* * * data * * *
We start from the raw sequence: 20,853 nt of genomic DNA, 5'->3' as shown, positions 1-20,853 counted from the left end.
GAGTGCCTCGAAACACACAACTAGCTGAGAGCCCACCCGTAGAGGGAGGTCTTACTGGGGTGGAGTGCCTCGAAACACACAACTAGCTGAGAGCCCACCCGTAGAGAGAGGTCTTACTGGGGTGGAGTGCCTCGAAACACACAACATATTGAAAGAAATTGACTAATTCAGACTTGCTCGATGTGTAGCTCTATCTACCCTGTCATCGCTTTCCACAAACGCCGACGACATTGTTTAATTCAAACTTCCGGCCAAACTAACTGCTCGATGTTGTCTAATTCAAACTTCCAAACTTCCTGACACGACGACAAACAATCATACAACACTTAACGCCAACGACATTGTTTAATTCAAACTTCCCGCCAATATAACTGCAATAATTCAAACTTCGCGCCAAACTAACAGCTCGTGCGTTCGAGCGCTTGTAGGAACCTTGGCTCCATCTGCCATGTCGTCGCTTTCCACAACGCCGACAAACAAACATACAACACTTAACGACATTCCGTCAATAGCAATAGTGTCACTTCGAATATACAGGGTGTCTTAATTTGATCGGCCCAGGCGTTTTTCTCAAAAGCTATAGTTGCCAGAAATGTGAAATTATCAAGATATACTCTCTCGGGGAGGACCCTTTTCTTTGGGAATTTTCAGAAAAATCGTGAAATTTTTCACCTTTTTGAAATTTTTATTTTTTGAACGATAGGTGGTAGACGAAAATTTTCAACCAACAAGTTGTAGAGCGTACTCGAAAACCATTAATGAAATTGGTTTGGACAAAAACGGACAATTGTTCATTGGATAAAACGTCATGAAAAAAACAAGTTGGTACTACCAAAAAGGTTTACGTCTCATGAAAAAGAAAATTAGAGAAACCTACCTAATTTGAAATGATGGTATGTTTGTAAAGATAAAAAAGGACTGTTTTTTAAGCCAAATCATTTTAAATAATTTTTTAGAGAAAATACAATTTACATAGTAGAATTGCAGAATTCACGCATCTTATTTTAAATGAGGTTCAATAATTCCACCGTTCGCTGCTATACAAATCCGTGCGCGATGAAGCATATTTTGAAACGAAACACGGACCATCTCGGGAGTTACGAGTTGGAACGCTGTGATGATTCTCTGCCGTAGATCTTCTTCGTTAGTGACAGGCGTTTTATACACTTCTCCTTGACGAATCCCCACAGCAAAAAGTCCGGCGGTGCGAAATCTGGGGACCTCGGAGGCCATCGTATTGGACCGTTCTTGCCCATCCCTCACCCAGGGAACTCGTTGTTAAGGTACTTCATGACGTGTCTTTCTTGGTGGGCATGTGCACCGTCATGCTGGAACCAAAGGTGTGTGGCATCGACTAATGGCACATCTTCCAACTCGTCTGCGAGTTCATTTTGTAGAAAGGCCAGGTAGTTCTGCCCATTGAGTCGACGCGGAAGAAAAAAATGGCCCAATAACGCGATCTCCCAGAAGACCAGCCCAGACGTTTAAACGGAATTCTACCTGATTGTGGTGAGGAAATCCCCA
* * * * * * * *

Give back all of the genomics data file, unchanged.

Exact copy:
We start from the raw sequence: 20,853 nt of genomic DNA, 5'->3' as shown, positions 1-20,853 counted from the left end.
GAGTGCCTCGAAACACACAACTAGCTGAGAGCCCACCCGTAGAGGGAGGTCTTACTGGGGTGGAGTGCCTCGAAACACACAACTAGCTGAGAGCCCACCCGTAGAGAGAGGTCTTACTGGGGTGGAGTGCCTCGAAACACACAACATATTGAAAGAAATTGACTAATTCAGACTTGCTCGATGTGTAGCTCTATCTACCCTGTCATCGCTTTCCACAAACGCCGACGACATTGTTTAATTCAAACTTCCGGCCAAACTAACTGCTCGATGTTGTCTAATTCAAACTTCCAAACTTCCTGACACGACGACAAACAATCATACAACACTTAACGCCAACGACATTGTTTAATTCAAACTTCCCGCCAATATAACTGCAATAATTCAAACTTCGCGCCAAACTAACAGCTCGTGCGTTCGAGCGCTTGTAGGAACCTTGGCTCCATCTGCCATGTCGTCGCTTTCCACAACGCCGACAAACAAACATACAACACTTAACGACATTCCGTCAATAGCAATAGTGTCACTTCGAATATACAGGGTGTCTTAATTTGATCGGCCCAGGCGTTTTTCTCAAAAGCTATAGTTGCCAGAAATGTGAAATTATCAAGATATACTCTCTCGGGGAGGACCCTTTTCTTTGGGAATTTTCAGAAAAATCGTGAAATTTTTCACCTTTTTGAAATTTTTATTTTTTGAACGATAGGTGGTAGACGAAAATTTTCAACCAACAAGTTGTAGAGCGTACTCGAAAACCATTAATGAAATTGGTTTGGACAAAAACGGACAATTGTTCATTGGATAAAACGTCATGAAAAAAACAAGTTGGTACTACCAAAAAGGTTTACGTCTCATGAAAAAGAAAATTAGAGAAACCTACCTAATTTGAAATGATGGTATGTTTGTAAAGATAAAAAAGGACTGTTTTTTAAGCCAAATCATTTTAAATAATTTTTTAGAGAAAATACAATTTACATAGTAGAATTGCAGAATTCACGCATCTTATTTTAAATGAGGTTCAATAATTCCACCGTTCGCTGCTATACAAATCCGTGCGCGATGAAGCATATTTTGAAACGAAACACGGACCATCTCGGGAGTTACGAGTTGGAACGCTGTGATGATTCTCTGCCGTAGATCTTCTTCGTTAGTGACAGGCGTTTTATACACTTCTCCTTGACGAATCCCCACAGCAAAAAGTCCGGCGGTGCGAAATCTGGGGACCTCGGAGGCCATCGTATTGGACCGTTCTTGCCCATCCCTCACCCAGGGAACTCGTTGTTAAGGTACTTCATGACGTGTCTTTCTTGGTGGGCATGTGCACCGTCATGCTGGAACCAAAGGTGTGTGGCATCGACTAATGGCACATCTTCCAACTCGTCTGCGAGTTCATTTTGTAGAAAGGCCAGGTAGTTCTGCCCATTGAGTCGACGCGGAAGAAAAAAATGGCCCAATAACGCGATCTCCCAGAAGACCAGCCCAGACGTTTAAACGGAATTCTACCTGATTGTGGTGAGGAAATCCCCA